Firemen make good fires.
Whether in a living room fireplace, outdoor campsite or backyard fire pit, firemen know how to start and manage a fire. Firemen understand the dynamics of fire, how a fire can be starved for oxygen (air flow), smoke and smolder. Further, they understand how fires can create their own wind, Venturi effect or otherwise, and rage out of control like an atom bomb.
Nate’s Firestarters provide both fuel and air flow.
To get a fire going, one needs fuel and air flow. One without the other, or one with the other in unbalanced proportion, won’t get a fire going. Once lit, a Nate’s Firestarter provides the perfect combination of fuel and air flow. We take the guesswork out of creating the balance. A Nate’s Firestarter lights quickly, and starts burning the “fuel” within. As importantly, Nate’s Firestarers are designed to create immediate airflow.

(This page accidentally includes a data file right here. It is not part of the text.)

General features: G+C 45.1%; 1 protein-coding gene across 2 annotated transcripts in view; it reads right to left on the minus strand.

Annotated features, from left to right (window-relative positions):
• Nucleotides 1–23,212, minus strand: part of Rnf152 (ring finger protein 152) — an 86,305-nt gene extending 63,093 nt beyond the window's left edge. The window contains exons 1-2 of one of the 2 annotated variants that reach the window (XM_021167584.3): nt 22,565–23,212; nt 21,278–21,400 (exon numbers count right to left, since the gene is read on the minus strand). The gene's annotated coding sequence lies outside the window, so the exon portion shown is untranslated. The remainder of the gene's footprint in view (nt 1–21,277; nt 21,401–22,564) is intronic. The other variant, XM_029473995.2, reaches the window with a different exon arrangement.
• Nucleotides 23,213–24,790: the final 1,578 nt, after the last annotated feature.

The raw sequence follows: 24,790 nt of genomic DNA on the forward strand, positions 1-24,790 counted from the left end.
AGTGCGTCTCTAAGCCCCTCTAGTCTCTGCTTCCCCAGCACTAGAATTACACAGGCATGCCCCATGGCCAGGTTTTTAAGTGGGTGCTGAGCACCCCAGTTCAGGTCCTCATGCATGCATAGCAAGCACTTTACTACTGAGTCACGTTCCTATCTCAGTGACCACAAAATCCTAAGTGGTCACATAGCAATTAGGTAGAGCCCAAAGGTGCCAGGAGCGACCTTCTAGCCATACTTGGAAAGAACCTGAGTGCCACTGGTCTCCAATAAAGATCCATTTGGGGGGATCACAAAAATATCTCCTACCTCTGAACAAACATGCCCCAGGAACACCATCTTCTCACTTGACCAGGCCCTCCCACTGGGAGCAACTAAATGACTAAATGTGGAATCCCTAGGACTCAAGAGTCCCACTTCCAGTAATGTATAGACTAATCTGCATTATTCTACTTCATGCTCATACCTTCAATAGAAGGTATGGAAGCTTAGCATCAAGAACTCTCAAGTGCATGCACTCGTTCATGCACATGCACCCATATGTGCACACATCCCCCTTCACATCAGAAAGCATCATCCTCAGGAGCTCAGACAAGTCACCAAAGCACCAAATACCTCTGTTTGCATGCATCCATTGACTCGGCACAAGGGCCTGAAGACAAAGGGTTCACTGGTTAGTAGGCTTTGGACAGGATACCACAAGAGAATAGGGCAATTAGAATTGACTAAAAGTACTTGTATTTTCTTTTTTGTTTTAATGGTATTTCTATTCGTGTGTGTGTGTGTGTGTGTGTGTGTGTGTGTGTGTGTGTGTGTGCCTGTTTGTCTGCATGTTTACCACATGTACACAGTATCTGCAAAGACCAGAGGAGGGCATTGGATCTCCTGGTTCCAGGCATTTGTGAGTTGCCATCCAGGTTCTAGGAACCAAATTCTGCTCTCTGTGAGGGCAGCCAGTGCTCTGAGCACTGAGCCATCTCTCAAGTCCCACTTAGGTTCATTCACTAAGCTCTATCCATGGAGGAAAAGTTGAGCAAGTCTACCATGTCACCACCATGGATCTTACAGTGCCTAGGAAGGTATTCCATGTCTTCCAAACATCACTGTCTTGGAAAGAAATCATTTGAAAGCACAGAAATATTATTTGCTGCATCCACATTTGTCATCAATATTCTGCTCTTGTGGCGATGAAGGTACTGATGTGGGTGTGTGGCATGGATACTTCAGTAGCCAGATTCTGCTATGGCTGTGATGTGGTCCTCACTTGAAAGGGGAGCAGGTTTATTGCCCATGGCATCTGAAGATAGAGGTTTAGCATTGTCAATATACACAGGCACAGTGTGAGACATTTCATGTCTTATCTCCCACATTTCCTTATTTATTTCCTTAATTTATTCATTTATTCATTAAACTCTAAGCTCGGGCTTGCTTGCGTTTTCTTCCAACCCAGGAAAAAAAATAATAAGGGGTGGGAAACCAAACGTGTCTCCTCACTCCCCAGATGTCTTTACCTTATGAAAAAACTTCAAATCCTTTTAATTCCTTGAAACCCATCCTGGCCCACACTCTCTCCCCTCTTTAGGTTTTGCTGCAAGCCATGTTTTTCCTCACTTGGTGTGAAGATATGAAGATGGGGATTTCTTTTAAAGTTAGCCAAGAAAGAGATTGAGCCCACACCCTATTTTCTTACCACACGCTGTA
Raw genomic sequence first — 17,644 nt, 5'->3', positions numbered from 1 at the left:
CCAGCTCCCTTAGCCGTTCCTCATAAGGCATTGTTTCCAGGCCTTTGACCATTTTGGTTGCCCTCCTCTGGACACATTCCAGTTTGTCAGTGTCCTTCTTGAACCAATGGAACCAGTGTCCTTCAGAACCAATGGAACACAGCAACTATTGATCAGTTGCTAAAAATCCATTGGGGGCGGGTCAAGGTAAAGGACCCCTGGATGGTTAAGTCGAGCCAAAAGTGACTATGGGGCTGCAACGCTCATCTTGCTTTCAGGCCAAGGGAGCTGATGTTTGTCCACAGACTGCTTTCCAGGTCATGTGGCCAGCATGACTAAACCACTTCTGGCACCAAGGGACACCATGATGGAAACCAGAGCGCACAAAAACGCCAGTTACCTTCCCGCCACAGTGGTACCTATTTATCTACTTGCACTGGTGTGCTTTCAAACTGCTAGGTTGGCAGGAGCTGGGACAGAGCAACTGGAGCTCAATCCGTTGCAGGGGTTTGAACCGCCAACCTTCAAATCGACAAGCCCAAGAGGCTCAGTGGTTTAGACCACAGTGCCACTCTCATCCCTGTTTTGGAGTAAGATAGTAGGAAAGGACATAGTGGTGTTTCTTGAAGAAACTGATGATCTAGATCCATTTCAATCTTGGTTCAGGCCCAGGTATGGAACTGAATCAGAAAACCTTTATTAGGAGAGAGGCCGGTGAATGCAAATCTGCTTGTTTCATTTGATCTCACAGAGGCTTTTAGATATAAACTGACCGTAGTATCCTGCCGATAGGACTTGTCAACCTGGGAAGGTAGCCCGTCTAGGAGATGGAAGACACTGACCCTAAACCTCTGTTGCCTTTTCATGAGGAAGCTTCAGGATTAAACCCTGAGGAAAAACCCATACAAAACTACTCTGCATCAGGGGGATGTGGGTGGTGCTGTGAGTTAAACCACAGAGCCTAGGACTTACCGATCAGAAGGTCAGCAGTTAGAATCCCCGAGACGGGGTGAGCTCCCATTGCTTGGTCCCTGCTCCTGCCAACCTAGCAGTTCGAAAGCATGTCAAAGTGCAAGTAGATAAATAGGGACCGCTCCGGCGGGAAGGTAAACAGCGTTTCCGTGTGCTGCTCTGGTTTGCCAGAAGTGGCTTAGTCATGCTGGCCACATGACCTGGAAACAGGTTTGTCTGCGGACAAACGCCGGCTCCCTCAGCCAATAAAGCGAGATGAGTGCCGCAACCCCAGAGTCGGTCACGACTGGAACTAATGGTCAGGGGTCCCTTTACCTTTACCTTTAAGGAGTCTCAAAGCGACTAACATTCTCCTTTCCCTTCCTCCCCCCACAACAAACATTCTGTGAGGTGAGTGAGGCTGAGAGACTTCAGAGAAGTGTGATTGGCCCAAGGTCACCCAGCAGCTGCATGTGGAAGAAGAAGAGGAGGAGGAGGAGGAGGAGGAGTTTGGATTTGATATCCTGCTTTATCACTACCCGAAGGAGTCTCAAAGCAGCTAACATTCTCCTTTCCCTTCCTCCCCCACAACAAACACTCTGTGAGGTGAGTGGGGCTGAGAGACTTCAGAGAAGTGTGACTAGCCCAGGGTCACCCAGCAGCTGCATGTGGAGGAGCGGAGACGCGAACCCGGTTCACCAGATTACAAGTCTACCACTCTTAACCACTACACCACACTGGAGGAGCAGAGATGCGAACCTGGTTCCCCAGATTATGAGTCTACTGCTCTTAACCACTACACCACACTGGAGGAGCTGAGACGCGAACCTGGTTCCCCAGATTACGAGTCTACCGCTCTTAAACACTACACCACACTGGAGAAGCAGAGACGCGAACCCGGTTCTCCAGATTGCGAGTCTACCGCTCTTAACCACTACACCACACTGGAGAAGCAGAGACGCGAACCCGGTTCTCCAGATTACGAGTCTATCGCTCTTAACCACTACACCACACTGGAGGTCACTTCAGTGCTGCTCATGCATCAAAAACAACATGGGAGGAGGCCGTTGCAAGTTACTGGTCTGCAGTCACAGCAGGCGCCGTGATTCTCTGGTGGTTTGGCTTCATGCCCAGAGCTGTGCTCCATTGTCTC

Chimney’s and cold winter nights.
To best describe the importance of air flow, consider that cold air is thicker than warm air. Cold air doesn’t want to move. There is a lot of thick cold air sitting stagnant in your chimney. A Nate’s Firestarter cuts through this thick air or blanket effect, pushing cold air up your chimney via a condensed hot powerful burn. Similarly, there is a lot of thick cold air sitting like a blanket above your fire pit or unlit campfire. Igniting a Nate’s Firestarter creates proper air flow 100% of the time.
Once ignited, a Nate’s Firestarter needs only three sticks of dry firewood to create a roaring fire.